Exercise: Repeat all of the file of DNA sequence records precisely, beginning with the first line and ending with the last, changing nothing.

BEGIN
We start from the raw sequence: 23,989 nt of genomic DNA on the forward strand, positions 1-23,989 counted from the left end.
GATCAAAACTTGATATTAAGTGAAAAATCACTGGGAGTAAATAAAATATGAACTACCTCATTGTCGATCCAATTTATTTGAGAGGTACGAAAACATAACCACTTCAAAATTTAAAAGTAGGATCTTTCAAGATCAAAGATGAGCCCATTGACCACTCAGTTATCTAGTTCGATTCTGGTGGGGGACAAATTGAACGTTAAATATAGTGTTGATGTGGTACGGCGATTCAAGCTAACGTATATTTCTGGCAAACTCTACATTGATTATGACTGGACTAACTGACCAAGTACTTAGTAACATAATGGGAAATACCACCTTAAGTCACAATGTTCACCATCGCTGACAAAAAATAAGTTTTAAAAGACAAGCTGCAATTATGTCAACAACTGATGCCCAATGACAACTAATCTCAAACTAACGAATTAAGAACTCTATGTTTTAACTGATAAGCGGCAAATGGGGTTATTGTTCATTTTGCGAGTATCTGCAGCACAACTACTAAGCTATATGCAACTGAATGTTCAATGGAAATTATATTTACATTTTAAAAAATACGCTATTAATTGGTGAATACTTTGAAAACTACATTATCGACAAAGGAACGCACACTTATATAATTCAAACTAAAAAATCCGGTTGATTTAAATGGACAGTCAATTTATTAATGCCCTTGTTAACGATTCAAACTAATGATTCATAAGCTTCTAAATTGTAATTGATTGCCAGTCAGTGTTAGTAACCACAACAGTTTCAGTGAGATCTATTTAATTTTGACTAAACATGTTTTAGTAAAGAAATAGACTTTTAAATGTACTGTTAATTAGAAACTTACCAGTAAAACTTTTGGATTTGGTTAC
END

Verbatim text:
We start from the raw sequence: 23,989 nt of genomic DNA on the forward strand, positions 1-23,989 counted from the left end.
GATCAAAACTTGATATTAAGTGAAAAATCACTGGGAGTAAATAAAATATGAACTACCTCATTGTCGATCCAATTTATTTGAGAGGTACGAAAACATAACCACTTCAAAATTTAAAAGTAGGATCTTTCAAGATCAAAGATGAGCCCATTGACCACTCAGTTATCTAGTTCGATTCTGGTGGGGGACAAATTGAACGTTAAATATAGTGTTGATGTGGTACGGCGATTCAAGCTAACGTATATTTCTGGCAAACTCTACATTGATTATGACTGGACTAACTGACCAAGTACTTAGTAACATAATGGGAAATACCACCTTAAGTCACAATGTTCACCATCGCTGACAAAAAATAAGTTTTAAAAGACAAGCTGCAATTATGTCAACAACTGATGCCCAATGACAACTAATCTCAAACTAACGAATTAAGAACTCTATGTTTTAACTGATAAGCGGCAAATGGGGTTATTGTTCATTTTGCGAGTATCTGCAGCACAACTACTAAGCTATATGCAACTGAATGTTCAATGGAAATTATATTTACATTTTAAAAAATACGCTATTAATTGGTGAATACTTTGAAAACTACATTATCGACAAAGGAACGCACACTTATATAATTCAAACTAAAAAATCCGGTTGATTTAAATGGACAGTCAATTTATTAATGCCCTTGTTAACGATTCAAACTAATGATTCATAAGCTTCTAAATTGTAATTGATTGCCAGTCAGTGTTAGTAACCACAACAGTTTCAGTGAGATCTATTTAATTTTGACTAAACATGTTTTAGTAAAGAAATAGACTTTTAAATGTACTGTTAATTAGAAACTTACCAGTAAAACTTTTGGATTTGGTTAC